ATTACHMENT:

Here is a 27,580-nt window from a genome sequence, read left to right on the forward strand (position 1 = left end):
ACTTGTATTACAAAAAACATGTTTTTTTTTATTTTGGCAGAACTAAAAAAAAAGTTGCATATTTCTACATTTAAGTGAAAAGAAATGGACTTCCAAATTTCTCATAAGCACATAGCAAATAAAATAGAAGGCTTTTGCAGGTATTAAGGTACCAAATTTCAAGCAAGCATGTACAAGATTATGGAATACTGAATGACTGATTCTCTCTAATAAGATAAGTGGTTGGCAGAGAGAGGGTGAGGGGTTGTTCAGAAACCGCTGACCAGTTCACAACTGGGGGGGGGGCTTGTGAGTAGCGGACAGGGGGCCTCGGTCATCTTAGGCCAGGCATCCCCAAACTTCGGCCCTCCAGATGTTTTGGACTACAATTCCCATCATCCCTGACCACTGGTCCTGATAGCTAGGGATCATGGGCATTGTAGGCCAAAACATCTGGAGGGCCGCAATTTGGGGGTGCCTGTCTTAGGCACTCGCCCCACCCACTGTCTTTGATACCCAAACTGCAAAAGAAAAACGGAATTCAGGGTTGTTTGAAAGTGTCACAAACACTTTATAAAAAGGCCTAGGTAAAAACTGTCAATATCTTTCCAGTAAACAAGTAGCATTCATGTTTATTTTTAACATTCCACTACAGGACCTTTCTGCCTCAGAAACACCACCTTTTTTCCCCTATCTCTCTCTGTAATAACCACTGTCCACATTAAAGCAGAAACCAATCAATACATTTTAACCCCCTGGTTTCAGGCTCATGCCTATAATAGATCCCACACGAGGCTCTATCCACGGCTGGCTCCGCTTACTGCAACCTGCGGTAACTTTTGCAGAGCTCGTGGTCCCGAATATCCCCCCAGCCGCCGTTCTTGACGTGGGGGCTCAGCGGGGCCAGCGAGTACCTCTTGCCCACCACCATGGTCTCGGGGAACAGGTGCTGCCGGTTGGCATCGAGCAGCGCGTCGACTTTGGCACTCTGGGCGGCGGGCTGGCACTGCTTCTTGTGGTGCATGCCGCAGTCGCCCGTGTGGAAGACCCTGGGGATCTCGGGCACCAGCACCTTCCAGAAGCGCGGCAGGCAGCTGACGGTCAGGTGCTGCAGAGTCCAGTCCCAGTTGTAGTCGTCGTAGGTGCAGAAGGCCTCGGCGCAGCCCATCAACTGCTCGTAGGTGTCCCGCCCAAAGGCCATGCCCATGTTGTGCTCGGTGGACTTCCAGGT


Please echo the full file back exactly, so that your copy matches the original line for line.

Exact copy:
Here is a 27,580-nt window from a genome sequence, read left to right on the forward strand (position 1 = left end):
ACTTGTATTACAAAAAACATGTTTTTTTTTATTTTGGCAGAACTAAAAAAAAAGTTGCATATTTCTACATTTAAGTGAAAAGAAATGGACTTCCAAATTTCTCATAAGCACATAGCAAATAAAATAGAAGGCTTTTGCAGGTATTAAGGTACCAAATTTCAAGCAAGCATGTACAAGATTATGGAATACTGAATGACTGATTCTCTCTAATAAGATAAGTGGTTGGCAGAGAGAGGGTGAGGGGTTGTTCAGAAACCGCTGACCAGTTCACAACTGGGGGGGGGGCTTGTGAGTAGCGGACAGGGGGCCTCGGTCATCTTAGGCCAGGCATCCCCAAACTTCGGCCCTCCAGATGTTTTGGACTACAATTCCCATCATCCCTGACCACTGGTCCTGATAGCTAGGGATCATGGGCATTGTAGGCCAAAACATCTGGAGGGCCGCAATTTGGGGGTGCCTGTCTTAGGCACTCGCCCCACCCACTGTCTTTGATACCCAAACTGCAAAAGAAAAACGGAATTCAGGGTTGTTTGAAAGTGTCACAAACACTTTATAAAAAGGCCTAGGTAAAAACTGTCAATATCTTTCCAGTAAACAAGTAGCATTCATGTTTATTTTTAACATTCCACTACAGGACCTTTCTGCCTCAGAAACACCACCTTTTTTCCCCTATCTCTCTCTGTAATAACCACTGTCCACATTAAAGCAGAAACCAATCAATACATTTTAACCCCCTGGTTTCAGGCTCATGCCTATAATAGATCCCACACGAGGCTCTATCCACGGCTGGCTCCGCTTACTGCAACCTGCGGTAACTTTTGCAGAGCTCGTGGTCCCGAATATCCCCCCAGCCGCCGTTCTTGACGTGGGGGCTCAGCGGGGCCAGCGAGTACCTCTTGCCCACCACCATGGTCTCGGGGAACAGGTGCTGCCGGTTGGCATCGAGCAGCGCGTCGACTTTGGCACTCTGGGCGGCGGGCTGGCACTGCTTCTTGTGGTGCATGCCGCAGTCGCCCGTGTGGAAGACCCTGGGGATCTCGGGCACCAGCACCTTCCAGAAGCGCGGCAGGCAGCTGACGGTCAGGTGCTGCAGAGTCCAGTCCCAGTTGTAGTCGTCGTAGGTGCAGAAGGCCTCGGCGCAGCCCATCAACTGCTCGTAGGTGTCCCGCCCAAAGGCCATGCCCATGTTGTGCTCGGTGGACTTCCAGGT